Film archive catalogues, previously Japan Foundation 16mm prints

Lawrence Bird bird at
Fri Sep 5 08:21:43 EDT 2008

Just an example from one other country (or perhaps two) : the National  
Film Board of Canada and the Cinémathèque Québécoise both have on-line  
catalogues, which seem to be extensive, well-organized, and  
accessible; though the Cinémathèque makes it clear that in many cases  
they only make films available for purposes of research.

Lawrence Bird,
PhD student, McGill University

On 5-Sep-08, at 5:22 AM, Roger Macy wrote:

> Thank you for the continuing thread 'Japanese governmental agencies/ 
> film culture promotional policies', but can I confine myself to  
> clarifying the position on film archive catalogues?
> On Sep 4, 2008, at 1:56 AM, Mark Nornes wrote:
> > They won't show you a list—neither will any archive out there—but
> > they're happy to tell you know if they've got prints of the films
> > you are interested in.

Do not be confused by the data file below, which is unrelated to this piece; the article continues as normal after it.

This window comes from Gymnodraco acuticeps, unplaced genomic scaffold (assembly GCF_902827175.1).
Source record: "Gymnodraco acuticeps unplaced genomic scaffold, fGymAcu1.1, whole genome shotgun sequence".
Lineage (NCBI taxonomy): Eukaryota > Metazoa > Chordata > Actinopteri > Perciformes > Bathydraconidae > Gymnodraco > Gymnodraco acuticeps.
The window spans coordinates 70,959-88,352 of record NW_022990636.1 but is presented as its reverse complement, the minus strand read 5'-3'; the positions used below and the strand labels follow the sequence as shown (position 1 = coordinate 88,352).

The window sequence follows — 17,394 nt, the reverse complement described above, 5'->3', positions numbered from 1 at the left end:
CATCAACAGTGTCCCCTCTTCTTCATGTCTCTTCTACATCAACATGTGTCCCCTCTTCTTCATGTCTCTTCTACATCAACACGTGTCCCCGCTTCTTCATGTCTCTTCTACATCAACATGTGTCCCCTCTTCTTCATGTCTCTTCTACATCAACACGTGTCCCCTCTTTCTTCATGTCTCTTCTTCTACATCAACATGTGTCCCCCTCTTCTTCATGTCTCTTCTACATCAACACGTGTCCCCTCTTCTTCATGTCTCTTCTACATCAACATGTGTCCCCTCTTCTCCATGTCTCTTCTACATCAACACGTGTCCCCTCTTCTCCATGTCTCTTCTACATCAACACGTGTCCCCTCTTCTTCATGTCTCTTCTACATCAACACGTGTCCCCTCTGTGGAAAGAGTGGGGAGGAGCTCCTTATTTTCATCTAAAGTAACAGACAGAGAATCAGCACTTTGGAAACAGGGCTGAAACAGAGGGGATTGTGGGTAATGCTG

> Mark Roberts said:-
> The situation in Japan strikes me as the exception, not the norm.
> Every archive and film library that I've visited in America and Europe
> has a catalog, most are on-line, and they didn't vet each inquiry that
> I made. Have I just been lucky?
> Eija Niskanen said :-
> Places like national film archives (say the Finnish National
> Audio-visual Archive) operate on public tax payers' money, so they
> have to have a certain openness, including their catalogues.
> My experience has been that very few film catalogues are available  
> online - but I would be delighted to receive corrections or more  
> counter-examples.  For example the Cinémathèque française, when you  
> look up 'collections', you see a picture of their redoubt, but no  
> catalogue.  The same in the less picturesque UK.  But a good example  
> to consider, because they hold both objets d'art and films is MoMA,  
> (NY).  Just as for all the major art galleries I know (except the  
> National Museum of Modern Art, Tokyo), they have a full on-line  
> catalog of their art collection, completely illustrated, but show no  
> catalog of their films.
> If this were mainly to do with rights, you might expect the reverse  
> to be the case - most of the art collection of MoMA and other modern  
> art museums have unexpired rights and their commercial divisions are  
> frequently in the business of maximising their revenue from those  
> rights.  Whereas no one is yet advocating illustrated, let alone  
> playable, film catalogues of these archives.
> Roger

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